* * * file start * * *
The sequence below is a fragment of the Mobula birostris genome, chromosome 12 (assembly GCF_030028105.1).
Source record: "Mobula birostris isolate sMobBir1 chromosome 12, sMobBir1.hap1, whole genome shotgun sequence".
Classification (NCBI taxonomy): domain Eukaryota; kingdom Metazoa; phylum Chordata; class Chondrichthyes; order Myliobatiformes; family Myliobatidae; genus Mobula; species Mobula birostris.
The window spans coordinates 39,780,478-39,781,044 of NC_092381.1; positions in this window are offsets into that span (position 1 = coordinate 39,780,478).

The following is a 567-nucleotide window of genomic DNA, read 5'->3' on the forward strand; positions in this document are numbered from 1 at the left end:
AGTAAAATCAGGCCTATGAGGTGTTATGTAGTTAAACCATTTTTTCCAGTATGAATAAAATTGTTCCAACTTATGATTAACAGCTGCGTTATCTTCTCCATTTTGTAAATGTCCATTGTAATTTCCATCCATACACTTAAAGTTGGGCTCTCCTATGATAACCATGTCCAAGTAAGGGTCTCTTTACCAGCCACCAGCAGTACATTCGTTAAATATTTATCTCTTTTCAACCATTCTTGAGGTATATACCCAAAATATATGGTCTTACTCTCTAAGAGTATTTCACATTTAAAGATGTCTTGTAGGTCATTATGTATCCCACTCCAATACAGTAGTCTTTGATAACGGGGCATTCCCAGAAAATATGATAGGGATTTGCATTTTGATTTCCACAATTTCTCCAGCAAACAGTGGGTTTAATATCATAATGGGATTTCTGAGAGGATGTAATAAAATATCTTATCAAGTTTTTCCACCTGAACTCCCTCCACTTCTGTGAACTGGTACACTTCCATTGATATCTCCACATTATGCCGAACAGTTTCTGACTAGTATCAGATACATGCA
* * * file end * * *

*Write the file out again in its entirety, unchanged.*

The sequence below is a fragment of the Mobula birostris genome, chromosome 12 (assembly GCF_030028105.1).
Source record: "Mobula birostris isolate sMobBir1 chromosome 12, sMobBir1.hap1, whole genome shotgun sequence".
Classification (NCBI taxonomy): domain Eukaryota; kingdom Metazoa; phylum Chordata; class Chondrichthyes; order Myliobatiformes; family Myliobatidae; genus Mobula; species Mobula birostris.
The window spans coordinates 39,780,478-39,781,044 of NC_092381.1; positions in this window are offsets into that span (position 1 = coordinate 39,780,478).

The following is a 567-nucleotide window of genomic DNA, read 5'->3' on the forward strand; positions in this document are numbered from 1 at the left end:
AGTAAAATCAGGCCTATGAGGTGTTATGTAGTTAAACCATTTTTTCCAGTATGAATAAAATTGTTCCAACTTATGATTAACAGCTGCGTTATCTTCTCCATTTTGTAAATGTCCATTGTAATTTCCATCCATACACTTAAAGTTGGGCTCTCCTATGATAACCATGTCCAAGTAAGGGTCTCTTTACCAGCCACCAGCAGTACATTCGTTAAATATTTATCTCTTTTCAACCATTCTTGAGGTATATACCCAAAATATATGGTCTTACTCTCTAAGAGTATTTCACATTTAAAGATGTCTTGTAGGTCATTATGTATCCCACTCCAATACAGTAGTCTTTGATAACGGGGCATTCCCAGAAAATATGATAGGGATTTGCATTTTGATTTCCACAATTTCTCCAGCAAACAGTGGGTTTAATATCATAATGGGATTTCTGAGAGGATGTAATAAAATATCTTATCAAGTTTTTCCACCTGAACTCCCTCCACTTCTGTGAACTGGTACACTTCCATTGATATCTCCACATTATGCCGAACAGTTTCTGACTAGTATCAGATACATGCA